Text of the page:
37. J. Kula, A. Blasiak, A. Czerw, G. Tylko, J. Sowa, and G. Hess, “Short-term repeated corticosterone administration enhances glutamatergic but not GABAergic transmission in the rat motor cortex,” Pflügers Archiv, vol. 468, no. 4, pp. 679–691, 2016. View at Publisher · View at Google Scholar · View at Scopus
  38. S. Haj-Dahmane, R. Y. Shen, M. W. Elmes et al., “Fatty-acid-binding protein 5 controls retrograde endocannabinoid signaling at central glutamate synapses,” Proceedings of the National Academy of Sciences, vol. 115, no. 13, pp. 3482–3487, 2018. View at Publisher · View at Google Scholar · View at Scopus
  39. L. K. Crawford, S. F. Rahman, and S. G. Beck, “Social stress alters inhibitory synaptic input to distinct subpopulations of raphe serotonin neurons,” ACS Chemical Neuroscience, vol. 4, no. 1, pp. 200–209, 2013. View at Publisher · View at Google Scholar · View at Scopus
  40. S. Haj-Dahmane and R. Y. Shen, “Modulation of the serotonin system by endocannabinoid signaling,” Neuropharmacology, vol. 61, no. 3, pp. 414–420, 2011. View at Publisher · View at Google Scholar · View at Scopus
  41. T. Inoue and T. Koyama, “Effects of acute and chronic administration of high-dose corticosterone and dexamethasone on regional brain dopamine and serotonin metabolism in rats,” Progress in Neuropsychopharmacology and Biological Psychiatry, vol. 20, no. 1, pp. 147–156, 1996. View at Publisher · View at Google Scholar · View at Scopus
  42. N. C. Donner, P. H. Siebler, D. T. Johnson et al., “Serotonergic systems in the balance: CRHR1 and CRHR2 differentially control stress-induced serotonin synthesis,” Psychoneuroendocrinology, vol. 63, pp. 178–190, 2016. View at Publisher · View at Google Scholar · View at Scopus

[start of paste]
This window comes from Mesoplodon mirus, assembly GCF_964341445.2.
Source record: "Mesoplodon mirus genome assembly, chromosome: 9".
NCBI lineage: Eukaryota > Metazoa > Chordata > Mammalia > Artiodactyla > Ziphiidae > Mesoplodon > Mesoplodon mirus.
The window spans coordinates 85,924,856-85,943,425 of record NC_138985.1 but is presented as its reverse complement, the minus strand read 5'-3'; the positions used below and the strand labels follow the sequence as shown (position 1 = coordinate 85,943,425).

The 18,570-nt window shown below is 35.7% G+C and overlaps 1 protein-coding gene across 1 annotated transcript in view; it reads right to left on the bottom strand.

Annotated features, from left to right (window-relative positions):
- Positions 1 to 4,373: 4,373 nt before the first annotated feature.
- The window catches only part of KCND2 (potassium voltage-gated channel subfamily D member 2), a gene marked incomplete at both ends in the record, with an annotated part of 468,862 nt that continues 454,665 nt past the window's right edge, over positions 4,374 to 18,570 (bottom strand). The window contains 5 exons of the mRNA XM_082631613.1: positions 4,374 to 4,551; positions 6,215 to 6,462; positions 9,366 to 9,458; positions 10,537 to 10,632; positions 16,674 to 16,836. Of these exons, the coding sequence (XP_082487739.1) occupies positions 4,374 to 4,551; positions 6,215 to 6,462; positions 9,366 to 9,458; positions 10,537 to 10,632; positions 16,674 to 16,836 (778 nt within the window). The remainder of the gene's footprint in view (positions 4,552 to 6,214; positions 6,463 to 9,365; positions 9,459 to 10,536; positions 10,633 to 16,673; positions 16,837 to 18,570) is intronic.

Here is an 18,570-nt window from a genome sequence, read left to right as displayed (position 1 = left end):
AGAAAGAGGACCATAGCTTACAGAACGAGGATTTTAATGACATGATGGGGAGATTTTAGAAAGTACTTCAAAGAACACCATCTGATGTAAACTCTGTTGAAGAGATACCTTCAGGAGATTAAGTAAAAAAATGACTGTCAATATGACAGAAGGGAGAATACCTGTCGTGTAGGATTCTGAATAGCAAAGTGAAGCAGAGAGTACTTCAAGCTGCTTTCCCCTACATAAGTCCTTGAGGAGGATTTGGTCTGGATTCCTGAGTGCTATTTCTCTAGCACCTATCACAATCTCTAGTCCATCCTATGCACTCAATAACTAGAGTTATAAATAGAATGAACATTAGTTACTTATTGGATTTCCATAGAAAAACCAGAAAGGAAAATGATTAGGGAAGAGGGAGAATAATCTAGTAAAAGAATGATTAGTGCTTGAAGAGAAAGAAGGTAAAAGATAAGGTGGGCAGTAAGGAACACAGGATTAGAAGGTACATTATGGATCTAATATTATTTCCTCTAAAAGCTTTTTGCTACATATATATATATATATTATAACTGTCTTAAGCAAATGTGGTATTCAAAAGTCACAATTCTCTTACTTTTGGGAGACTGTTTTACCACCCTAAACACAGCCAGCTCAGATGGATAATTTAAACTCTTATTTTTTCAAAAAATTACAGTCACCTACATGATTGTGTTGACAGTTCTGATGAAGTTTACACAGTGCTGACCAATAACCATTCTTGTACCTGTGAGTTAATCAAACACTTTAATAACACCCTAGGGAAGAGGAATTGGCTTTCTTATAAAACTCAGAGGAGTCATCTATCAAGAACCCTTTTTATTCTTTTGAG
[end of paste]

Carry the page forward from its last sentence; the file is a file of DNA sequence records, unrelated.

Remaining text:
43. N. Llamosas, L. Perez-Caballero, E. Berrocoso, C. Bruzos-Cidon, L. Ugedo, and M. Torrecilla, “Ketamine promotes rapid and transient activation of AMPA receptor-mediated synaptic transmission in the dorsal raphe nucleus,” Progress in Neuro-Psychopharmacology and Biological Psychiatry, vol. 88, pp. 243–252, 2019. View at Publisher · View at Google Scholar · View at Scopus
  44. N. Nishitani, K. Nagayasu, N. Asaoka et al., “Raphe AMPA receptors and nicotinic acetylcholine receptors mediate ketamine-induced serotonin release in the rat prefrontal cortex,” International Journal of Neuropsychopharmacology, vol. 17, no. 08, pp. 1321–1326, 2014. View at Publisher · View at Google Scholar · View at Scopus
  45. H. Kinoshita, N. Nishitani, Y. Nagai et al., “Ketamine-induced prefrontal serotonin release is mediated by cholinergic neurons in the pedunculopontine tegmental nucleus,” International Journal of Neuropsychopharmacology, vol. 21, no. 3, pp. 305–310, 2018. View at Publisher · View at Google Scholar · View at Scopus
  46. K. Zhang, C. Dong, Y. Fujita, A. Fujita, and K. Hashimoto, “5-Hydroxytryptamine-independent antidepressant actions of (R)-ketamine in a chronic social defeat stress model,” International Journal of Neuropsychopharmacology, vol. 21, no. 2, pp. 157–163, 2018. View at Publisher · View at Google Scholar · View at Scopus
  47. K. Fukumoto, M. Iijima, T. Funakoshi, and S. Chaki, “Role of 5-HT1A receptor stimulation in the medial prefrontal cortex in the sustained antidepressant effects of ketamine,” International Journal of Neuropsychopharmacology, vol. 21, no. 4, pp. 371–381, 2018. View at Publisher · View at Google Scholar · View at Scopus
  48. A. Zahorodna and G. Hess, “Imipramine and citalopram reverse corticosterone-induced alterations in the effects of the activation of 5-HT (1A) and 5-HT (2) receptors in rat frontal cortex,” Journal of physiology and pharmacology: an official journal of the Polish Physiological Society, vol. 57, no. 3, pp. 389–399, 2006. View at Google Scholar
  49. S. D. Dolzani, M. V. Baratta, J. M. Moss et al., “Inhibition of a descending prefrontal circuit prevents ketamine-induced stress resilience in females,” eNeuro, vol. 5, no. 1, pp. ENEURO.0025–ENEU18.2018, 2018. View at Publisher · View at Google Scholar · View at Scopus
  50. M. C. Weston, H. Chen, and J. W. Swann, “Multiple roles for mammalian target of rapamycin signaling in both glutamatergic and GABAergic synaptic transmission,” Journal of Neuroscience, vol. 32, no. 33, pp. 11441–11452, 2012. View at Publisher · View at Google Scholar · View at Scopus